One of the reasons we started with a super janky, then a less janky option, was budget. Conferences aren’t huge money makers for indie event organizers, so it wasn’t until recently I had the resources to upgrade our recording rig. Even then it was still a big investment.

img_0054This new set up (a MacBook Air, a Zoom H1, and a Elgato Game Capture HD) runs about $1500 for each room to be recorded (That’s with buying a refurb, 3 year old MacBook Air). We have four rooms to record at 360|iDev, so that’s not a small investment. Thanks to my friend Curtis Herbert for the tip on this set up. We were talking about ways to do it and he mentioned how he does it for his CocoaLove conference.

This year at 360|iDev was the first true test run of this set up at scale. It went mostly awesome. We had a few issues; settings on the hardware that were borked, a default on the mic that wasn’t compatible with the Elgato, etc. All in all we ended up with about as many sessions recorded as we did the previous year, so not too bad for an entirely new process.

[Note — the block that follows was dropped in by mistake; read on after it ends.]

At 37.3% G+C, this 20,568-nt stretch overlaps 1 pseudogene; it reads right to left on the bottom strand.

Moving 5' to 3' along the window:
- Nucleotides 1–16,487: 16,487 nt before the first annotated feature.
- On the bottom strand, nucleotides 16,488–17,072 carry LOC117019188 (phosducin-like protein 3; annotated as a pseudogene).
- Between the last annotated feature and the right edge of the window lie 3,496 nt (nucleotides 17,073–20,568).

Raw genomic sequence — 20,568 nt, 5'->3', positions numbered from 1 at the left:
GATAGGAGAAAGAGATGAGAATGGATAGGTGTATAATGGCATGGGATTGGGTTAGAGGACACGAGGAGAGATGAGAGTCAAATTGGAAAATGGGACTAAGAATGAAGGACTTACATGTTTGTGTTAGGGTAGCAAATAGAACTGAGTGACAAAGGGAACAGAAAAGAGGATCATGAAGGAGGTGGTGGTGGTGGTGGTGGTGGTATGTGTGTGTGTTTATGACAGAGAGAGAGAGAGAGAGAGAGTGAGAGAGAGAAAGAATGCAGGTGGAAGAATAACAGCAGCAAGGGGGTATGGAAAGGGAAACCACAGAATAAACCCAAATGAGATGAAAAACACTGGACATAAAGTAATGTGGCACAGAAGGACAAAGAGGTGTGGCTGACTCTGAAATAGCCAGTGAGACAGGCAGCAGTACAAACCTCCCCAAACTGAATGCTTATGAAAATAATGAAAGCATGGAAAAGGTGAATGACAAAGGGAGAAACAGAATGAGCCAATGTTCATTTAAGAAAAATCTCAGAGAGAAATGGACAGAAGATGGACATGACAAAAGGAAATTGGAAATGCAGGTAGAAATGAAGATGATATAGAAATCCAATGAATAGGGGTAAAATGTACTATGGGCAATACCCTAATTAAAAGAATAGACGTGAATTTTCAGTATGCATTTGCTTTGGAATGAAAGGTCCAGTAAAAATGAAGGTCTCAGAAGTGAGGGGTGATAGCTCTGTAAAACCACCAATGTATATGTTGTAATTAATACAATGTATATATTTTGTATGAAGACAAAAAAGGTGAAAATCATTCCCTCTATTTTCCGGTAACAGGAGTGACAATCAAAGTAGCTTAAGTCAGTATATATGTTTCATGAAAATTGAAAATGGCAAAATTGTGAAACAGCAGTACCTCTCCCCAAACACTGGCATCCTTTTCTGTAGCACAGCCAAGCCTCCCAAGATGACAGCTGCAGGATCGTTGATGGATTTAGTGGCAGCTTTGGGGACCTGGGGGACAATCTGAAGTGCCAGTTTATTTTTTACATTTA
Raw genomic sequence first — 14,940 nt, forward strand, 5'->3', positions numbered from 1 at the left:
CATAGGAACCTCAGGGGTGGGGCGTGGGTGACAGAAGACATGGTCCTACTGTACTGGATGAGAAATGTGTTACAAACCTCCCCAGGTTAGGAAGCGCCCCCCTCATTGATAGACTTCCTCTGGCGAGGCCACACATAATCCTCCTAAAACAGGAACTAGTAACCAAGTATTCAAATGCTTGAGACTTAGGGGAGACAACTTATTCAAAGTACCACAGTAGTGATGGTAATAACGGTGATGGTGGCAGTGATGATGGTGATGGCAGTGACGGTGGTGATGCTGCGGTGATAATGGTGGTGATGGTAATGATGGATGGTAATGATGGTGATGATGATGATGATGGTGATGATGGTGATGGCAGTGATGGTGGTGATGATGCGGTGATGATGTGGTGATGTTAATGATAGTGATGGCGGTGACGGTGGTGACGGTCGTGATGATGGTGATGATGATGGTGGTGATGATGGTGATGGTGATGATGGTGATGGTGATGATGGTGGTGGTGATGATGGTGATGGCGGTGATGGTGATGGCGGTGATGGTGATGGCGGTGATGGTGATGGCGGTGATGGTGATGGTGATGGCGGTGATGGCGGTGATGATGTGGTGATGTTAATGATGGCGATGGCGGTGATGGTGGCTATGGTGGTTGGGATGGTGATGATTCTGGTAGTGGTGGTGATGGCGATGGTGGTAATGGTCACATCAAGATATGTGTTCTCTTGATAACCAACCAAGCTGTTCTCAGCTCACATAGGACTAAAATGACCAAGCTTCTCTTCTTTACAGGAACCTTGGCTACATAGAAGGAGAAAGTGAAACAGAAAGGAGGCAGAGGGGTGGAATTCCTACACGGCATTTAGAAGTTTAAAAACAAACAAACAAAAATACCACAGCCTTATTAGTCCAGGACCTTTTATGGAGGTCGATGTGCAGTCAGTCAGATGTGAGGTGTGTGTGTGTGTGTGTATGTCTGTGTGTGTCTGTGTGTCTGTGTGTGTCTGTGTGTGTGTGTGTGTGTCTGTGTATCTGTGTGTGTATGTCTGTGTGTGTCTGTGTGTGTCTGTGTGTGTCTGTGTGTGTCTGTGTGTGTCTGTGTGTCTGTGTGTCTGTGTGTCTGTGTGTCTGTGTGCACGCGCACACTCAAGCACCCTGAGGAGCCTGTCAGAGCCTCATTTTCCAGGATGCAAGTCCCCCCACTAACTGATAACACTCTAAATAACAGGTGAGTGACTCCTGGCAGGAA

As an organizer you gotta pick and choose where your limited budget goes. Professional session recording (last time I did it), runs a few grand per room per day, just not in the cards for a low margin indie event. As it is this recording setup is the largest single capital investment 360|Conferences has ever done in a single year.